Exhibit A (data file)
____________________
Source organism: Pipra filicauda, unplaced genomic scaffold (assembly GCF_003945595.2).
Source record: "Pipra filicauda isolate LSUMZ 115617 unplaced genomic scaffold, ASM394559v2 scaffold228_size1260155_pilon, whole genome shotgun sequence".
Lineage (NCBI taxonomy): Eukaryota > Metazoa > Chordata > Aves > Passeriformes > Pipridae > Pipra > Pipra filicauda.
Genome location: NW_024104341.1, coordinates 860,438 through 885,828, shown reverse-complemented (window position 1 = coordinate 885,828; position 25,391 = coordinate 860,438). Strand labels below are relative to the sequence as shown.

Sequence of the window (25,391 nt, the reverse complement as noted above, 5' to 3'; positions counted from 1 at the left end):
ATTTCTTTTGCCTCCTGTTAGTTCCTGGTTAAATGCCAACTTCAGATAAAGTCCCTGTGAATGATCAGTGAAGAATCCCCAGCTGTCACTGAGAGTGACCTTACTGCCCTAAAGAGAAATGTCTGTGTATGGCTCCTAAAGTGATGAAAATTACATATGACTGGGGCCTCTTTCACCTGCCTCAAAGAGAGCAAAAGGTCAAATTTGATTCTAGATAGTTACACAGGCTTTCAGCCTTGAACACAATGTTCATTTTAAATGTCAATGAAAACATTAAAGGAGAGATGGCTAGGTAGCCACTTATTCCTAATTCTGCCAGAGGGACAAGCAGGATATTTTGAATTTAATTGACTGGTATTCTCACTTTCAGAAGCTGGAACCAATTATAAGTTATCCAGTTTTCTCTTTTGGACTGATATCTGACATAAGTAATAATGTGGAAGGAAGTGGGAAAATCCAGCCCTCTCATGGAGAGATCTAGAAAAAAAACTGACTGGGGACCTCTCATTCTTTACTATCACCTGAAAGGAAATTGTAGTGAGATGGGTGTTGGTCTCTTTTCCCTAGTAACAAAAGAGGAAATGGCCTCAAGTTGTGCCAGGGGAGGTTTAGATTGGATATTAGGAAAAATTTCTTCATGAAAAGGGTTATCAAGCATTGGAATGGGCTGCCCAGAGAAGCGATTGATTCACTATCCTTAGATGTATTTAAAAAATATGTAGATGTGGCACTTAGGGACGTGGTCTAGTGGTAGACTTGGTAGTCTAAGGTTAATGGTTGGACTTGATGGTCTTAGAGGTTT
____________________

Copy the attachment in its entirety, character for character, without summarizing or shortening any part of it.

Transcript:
Source organism: Pipra filicauda, unplaced genomic scaffold (assembly GCF_003945595.2).
Source record: "Pipra filicauda isolate LSUMZ 115617 unplaced genomic scaffold, ASM394559v2 scaffold228_size1260155_pilon, whole genome shotgun sequence".
Lineage (NCBI taxonomy): Eukaryota > Metazoa > Chordata > Aves > Passeriformes > Pipridae > Pipra > Pipra filicauda.
Genome location: NW_024104341.1, coordinates 860,438 through 885,828, shown reverse-complemented (window position 1 = coordinate 885,828; position 25,391 = coordinate 860,438). Strand labels below are relative to the sequence as shown.

Sequence of the window (25,391 nt, the reverse complement as noted above, 5' to 3'; positions counted from 1 at the left end):
ATTTCTTTTGCCTCCTGTTAGTTCCTGGTTAAATGCCAACTTCAGATAAAGTCCCTGTGAATGATCAGTGAAGAATCCCCAGCTGTCACTGAGAGTGACCTTACTGCCCTAAAGAGAAATGTCTGTGTATGGCTCCTAAAGTGATGAAAATTACATATGACTGGGGCCTCTTTCACCTGCCTCAAAGAGAGCAAAAGGTCAAATTTGATTCTAGATAGTTACACAGGCTTTCAGCCTTGAACACAATGTTCATTTTAAATGTCAATGAAAACATTAAAGGAGAGATGGCTAGGTAGCCACTTATTCCTAATTCTGCCAGAGGGACAAGCAGGATATTTTGAATTTAATTGACTGGTATTCTCACTTTCAGAAGCTGGAACCAATTATAAGTTATCCAGTTTTCTCTTTTGGACTGATATCTGACATAAGTAATAATGTGGAAGGAAGTGGGAAAATCCAGCCCTCTCATGGAGAGATCTAGAAAAAAAACTGACTGGGGACCTCTCATTCTTTACTATCACCTGAAAGGAAATTGTAGTGAGATGGGTGTTGGTCTCTTTTCCCTAGTAACAAAAGAGGAAATGGCCTCAAGTTGTGCCAGGGGAGGTTTAGATTGGATATTAGGAAAAATTTCTTCATGAAAAGGGTTATCAAGCATTGGAATGGGCTGCCCAGAGAAGCGATTGATTCACTATCCTTAGATGTATTTAAAAAATATGTAGATGTGGCACTTAGGGACGTGGTCTAGTGGTAGACTTGGTAGTCTAAGGTTAATGGTTGGACTTGATGGTCTTAGAGGTTT